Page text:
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Woodland

The town, situated on a low, wide plain, was a bustling center of the surrounding farming, dairying, and poultry community in the 1940s, and had a vegetable cannery and a receiving, shipping, and feed station of the Washington Co-op Egg and Poultry Association. A large bulb farm near the town once cultivated and harvested daffodil, tulip, narcissus, and iris bulbs for shipment to eastern and foreign markets.

A large percentage of the local population were of Finnish descent, and traces of the old-world culture arid speech remained discernible through the 1940s. The first Finnish settlers came here in 1901.

Images

Ca. 1950 view of Hwy 99 at Woodland.

Source: Washington State Historical Society

Ca. 1950 view of smelt fishing along the Lewis River, near Woodland.

Source: Washington State Historical Society

Points of Interest Points of Interest icon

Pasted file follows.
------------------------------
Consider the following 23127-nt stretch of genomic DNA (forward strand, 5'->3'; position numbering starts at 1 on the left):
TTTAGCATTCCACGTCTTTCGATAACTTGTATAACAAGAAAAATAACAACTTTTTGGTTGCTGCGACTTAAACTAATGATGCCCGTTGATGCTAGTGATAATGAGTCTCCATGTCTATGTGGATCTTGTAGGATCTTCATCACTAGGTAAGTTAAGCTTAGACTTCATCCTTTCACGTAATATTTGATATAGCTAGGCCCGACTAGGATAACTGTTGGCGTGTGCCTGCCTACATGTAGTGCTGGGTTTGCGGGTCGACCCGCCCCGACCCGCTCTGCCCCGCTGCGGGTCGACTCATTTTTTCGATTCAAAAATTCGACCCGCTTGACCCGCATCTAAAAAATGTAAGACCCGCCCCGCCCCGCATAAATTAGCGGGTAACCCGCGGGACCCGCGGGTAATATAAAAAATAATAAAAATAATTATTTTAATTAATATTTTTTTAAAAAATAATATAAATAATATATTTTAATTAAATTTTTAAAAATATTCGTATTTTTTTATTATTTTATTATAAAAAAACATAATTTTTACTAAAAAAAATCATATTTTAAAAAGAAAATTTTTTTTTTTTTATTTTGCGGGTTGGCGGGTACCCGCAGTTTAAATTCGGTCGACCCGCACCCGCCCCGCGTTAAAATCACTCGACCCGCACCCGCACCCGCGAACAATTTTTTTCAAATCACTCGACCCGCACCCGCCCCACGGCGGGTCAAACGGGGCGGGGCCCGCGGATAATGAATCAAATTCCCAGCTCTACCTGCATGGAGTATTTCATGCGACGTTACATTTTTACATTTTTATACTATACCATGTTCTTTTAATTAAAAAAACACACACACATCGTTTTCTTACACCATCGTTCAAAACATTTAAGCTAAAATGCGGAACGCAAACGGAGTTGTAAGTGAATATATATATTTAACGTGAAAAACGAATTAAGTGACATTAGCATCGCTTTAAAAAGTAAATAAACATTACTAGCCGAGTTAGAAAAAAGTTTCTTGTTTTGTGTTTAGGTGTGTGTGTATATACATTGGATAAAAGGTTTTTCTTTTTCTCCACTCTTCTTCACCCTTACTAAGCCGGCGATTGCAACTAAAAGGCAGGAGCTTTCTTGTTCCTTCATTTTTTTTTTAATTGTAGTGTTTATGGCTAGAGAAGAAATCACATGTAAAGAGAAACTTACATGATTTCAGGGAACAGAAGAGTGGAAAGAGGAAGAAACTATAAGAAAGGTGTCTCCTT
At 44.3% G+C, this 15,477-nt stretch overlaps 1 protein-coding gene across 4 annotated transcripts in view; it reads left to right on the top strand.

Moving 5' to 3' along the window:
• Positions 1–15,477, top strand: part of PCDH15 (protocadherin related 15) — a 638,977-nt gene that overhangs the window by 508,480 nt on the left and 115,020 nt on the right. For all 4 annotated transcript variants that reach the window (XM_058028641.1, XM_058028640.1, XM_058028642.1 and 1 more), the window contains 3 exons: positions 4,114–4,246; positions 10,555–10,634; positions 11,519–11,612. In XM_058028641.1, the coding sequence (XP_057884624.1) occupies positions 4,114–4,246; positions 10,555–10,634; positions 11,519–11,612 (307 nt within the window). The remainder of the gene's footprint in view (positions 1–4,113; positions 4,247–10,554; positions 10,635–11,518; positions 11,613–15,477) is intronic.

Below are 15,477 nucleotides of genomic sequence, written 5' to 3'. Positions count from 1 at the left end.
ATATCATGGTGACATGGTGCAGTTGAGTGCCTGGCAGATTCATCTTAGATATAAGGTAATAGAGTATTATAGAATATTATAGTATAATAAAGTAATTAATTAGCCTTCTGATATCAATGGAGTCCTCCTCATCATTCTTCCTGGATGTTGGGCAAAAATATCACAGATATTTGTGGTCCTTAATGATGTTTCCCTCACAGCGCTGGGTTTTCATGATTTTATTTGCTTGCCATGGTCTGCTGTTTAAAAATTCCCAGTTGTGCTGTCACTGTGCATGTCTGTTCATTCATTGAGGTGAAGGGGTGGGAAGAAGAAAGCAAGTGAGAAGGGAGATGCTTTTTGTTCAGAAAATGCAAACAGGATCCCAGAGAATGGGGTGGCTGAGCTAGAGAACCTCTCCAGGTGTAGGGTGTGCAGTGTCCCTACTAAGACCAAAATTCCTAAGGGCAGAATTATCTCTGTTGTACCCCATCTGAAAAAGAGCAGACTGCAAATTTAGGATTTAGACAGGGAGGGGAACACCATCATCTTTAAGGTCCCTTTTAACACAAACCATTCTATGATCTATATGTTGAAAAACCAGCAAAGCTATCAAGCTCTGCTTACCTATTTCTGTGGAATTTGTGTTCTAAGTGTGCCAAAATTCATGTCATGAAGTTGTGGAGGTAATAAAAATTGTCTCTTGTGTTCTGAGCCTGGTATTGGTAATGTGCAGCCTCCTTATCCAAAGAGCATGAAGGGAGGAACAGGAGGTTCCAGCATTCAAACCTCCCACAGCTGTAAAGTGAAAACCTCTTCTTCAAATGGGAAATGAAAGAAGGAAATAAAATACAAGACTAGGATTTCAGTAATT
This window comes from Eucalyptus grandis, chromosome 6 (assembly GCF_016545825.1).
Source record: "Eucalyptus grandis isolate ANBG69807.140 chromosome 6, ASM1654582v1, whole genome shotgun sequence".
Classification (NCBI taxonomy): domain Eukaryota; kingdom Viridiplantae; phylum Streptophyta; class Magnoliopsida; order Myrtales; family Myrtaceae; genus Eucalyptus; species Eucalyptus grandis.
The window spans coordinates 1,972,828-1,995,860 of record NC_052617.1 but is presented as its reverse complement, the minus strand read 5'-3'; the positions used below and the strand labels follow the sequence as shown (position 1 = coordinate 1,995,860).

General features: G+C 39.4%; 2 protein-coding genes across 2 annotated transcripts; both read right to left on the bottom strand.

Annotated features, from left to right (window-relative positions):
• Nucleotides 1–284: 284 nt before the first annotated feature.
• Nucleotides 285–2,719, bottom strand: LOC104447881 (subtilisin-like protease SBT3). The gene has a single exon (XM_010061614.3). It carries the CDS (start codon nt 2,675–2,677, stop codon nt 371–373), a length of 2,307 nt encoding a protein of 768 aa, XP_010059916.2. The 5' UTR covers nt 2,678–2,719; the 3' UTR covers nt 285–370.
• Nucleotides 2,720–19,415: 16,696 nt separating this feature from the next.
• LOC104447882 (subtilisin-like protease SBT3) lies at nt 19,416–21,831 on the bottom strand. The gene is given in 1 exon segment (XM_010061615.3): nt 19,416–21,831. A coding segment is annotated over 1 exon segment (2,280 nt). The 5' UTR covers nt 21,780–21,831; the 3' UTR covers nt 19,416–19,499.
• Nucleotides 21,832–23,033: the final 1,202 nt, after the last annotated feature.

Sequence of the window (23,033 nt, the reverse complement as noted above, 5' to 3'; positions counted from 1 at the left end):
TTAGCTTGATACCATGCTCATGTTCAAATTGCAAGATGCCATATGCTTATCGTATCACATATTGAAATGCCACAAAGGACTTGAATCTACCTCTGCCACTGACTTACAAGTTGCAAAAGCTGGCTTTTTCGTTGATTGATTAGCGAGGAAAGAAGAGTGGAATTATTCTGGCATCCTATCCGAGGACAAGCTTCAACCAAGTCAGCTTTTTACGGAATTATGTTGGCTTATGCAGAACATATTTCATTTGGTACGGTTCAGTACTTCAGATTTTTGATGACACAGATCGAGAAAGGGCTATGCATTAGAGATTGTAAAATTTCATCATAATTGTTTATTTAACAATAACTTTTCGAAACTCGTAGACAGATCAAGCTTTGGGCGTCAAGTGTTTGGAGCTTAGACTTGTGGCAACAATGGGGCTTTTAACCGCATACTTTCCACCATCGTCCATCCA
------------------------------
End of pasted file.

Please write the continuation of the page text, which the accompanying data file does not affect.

Hulda Klager Lilac Gardens

Woodland is home of the Hulda Klager Lilac Gardens. Hulda Klagler was a prominent experimental gardener, who used her own farm as her laboratory. She was particularly noted for her hybridization of over 250 varieties of lilacs. Her “Lilac Day” festivals in May drew 8,000 visitors in the 1940’s from all over the world. Her gardens were devastated by floods in 1948, but fans and local garden clubs provided new stock and planting material to restore the gardens. She died in 1961 at the age of 97.

Planter’s Days

Woodland is also known for Planter’s Days, the oldest continuous community festival in the Pacific Northwest.

Louis N. and Nellie Plamondon House

This large one-story Shingle-style home was built in 1912 for Louie and Nellie Plamondon. He was a prominent banker and businessman in Woodland, and served one-term as mayor.